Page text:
On TTE, the pulmonary valve was at the center position of the parasternal short axis view (Fig. 1a), and was opening well and arising from the right-sided ventricle. The aortic valve was on the left anterior side of the pulmonary valve, suggesting ventriculo-arterial discordance (Fig. 1a). CCT and three-dimensional modeling demonstrated the aorta and pulmonary trunk to be in similar positions to those shown by TTE (Fig. 1b, c), and demonstrated the parallel arrangement of the great arteries (Fig. 1b, d). TTE and CCT showed atrioventricular discordance in addition to ventriculo-arterial discordance (Fig. 2a-c). The left-sided morphologically RV was a systemic ventricle with prominently coarse trabeculation and an apically displaced atrioventricular valve as a tricuspid valve. The other smooth-wall right-sided pulmonic ventricle was morphologically a LV. Three-dimensional modeling of the chamber revealed similar information (Fig. 2c). The ejection fraction of the left-sided systemic ventricle (RV) was 58%.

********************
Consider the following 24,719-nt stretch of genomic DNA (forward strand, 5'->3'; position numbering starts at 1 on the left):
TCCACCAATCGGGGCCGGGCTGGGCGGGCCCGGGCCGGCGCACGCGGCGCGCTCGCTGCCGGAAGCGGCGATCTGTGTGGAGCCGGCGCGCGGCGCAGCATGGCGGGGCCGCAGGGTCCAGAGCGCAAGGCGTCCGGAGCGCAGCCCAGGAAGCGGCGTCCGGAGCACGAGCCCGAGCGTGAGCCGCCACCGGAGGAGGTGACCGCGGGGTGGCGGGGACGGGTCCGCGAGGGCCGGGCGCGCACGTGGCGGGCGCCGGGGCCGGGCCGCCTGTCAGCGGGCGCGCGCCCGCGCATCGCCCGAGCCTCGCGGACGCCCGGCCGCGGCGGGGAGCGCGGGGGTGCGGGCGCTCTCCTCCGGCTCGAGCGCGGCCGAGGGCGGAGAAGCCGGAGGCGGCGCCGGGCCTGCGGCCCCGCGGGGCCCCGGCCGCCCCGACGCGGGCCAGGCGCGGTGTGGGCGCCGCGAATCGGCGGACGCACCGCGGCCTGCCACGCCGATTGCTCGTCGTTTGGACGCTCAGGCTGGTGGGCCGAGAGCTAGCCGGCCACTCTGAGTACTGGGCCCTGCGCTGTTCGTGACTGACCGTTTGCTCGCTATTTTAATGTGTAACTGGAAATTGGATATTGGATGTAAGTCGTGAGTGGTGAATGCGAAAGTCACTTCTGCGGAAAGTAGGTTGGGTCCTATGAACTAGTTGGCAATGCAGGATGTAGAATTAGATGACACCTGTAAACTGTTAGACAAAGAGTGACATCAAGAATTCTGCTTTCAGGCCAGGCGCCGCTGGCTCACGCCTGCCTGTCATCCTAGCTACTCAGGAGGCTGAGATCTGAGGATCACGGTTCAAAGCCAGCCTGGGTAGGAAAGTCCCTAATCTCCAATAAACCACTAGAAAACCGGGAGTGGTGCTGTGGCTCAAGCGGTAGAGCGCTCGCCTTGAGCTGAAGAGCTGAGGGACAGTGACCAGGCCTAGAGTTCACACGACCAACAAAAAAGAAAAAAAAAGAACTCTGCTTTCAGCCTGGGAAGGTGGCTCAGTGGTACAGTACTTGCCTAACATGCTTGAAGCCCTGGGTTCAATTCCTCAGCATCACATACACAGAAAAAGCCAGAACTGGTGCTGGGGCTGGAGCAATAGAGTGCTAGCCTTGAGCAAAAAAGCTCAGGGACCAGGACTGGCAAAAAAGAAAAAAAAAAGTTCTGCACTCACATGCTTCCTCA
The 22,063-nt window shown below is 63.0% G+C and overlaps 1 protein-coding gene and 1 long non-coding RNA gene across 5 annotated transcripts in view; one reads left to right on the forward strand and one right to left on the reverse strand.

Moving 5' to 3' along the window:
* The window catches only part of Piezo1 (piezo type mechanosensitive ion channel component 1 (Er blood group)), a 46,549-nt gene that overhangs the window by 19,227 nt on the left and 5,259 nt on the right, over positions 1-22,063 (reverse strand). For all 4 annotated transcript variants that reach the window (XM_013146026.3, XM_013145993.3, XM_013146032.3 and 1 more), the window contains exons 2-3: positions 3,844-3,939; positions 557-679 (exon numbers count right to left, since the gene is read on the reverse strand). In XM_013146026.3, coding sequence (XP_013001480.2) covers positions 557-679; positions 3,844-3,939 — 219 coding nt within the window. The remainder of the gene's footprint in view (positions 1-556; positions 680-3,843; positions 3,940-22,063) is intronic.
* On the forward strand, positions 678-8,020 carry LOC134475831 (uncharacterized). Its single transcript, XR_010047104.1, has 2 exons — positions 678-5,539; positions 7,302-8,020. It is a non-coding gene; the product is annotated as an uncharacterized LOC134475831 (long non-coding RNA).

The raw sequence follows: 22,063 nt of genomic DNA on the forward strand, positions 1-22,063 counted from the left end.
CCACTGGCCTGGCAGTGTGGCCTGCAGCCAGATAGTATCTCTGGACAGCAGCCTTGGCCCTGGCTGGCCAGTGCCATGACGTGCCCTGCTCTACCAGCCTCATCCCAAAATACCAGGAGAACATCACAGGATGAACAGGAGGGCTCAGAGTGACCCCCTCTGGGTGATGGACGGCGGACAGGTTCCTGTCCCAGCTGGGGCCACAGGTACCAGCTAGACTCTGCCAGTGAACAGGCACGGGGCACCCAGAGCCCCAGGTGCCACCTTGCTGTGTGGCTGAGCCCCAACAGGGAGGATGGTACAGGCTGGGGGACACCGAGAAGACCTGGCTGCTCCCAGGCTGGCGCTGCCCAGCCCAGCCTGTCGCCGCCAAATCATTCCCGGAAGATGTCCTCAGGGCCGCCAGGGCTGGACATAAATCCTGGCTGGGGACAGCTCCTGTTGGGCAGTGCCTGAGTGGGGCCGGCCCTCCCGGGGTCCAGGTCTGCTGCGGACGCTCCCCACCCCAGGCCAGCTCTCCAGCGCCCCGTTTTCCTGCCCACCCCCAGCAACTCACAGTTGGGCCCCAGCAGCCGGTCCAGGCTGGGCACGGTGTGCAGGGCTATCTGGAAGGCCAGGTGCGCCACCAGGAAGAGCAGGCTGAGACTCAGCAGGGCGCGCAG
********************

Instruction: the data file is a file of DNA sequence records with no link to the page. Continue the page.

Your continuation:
A large VSD was also detected by TTE and CCT (Fig. 3a, b). While the left-sided atrioventricular (tricuspid) valve of the systemic ventricle was free of regurgitation, a moderate amount of regurgitant flow, with a peak velocity of 5.0 m/second, was noticed at the right-sided atrioventricular (mitral) valve (Fig. 3c, d), which we assumed was the reason why our patient was diagnosed as having tricuspid regurgitation and severe PAH at the primary hospital. However, we also detected pulmonic stenosis, with a maximal velocity of 4.2 m/second (Fig. 4a, b), even with the normal morphology and opening of the pulmonic valve (Fig. 1a).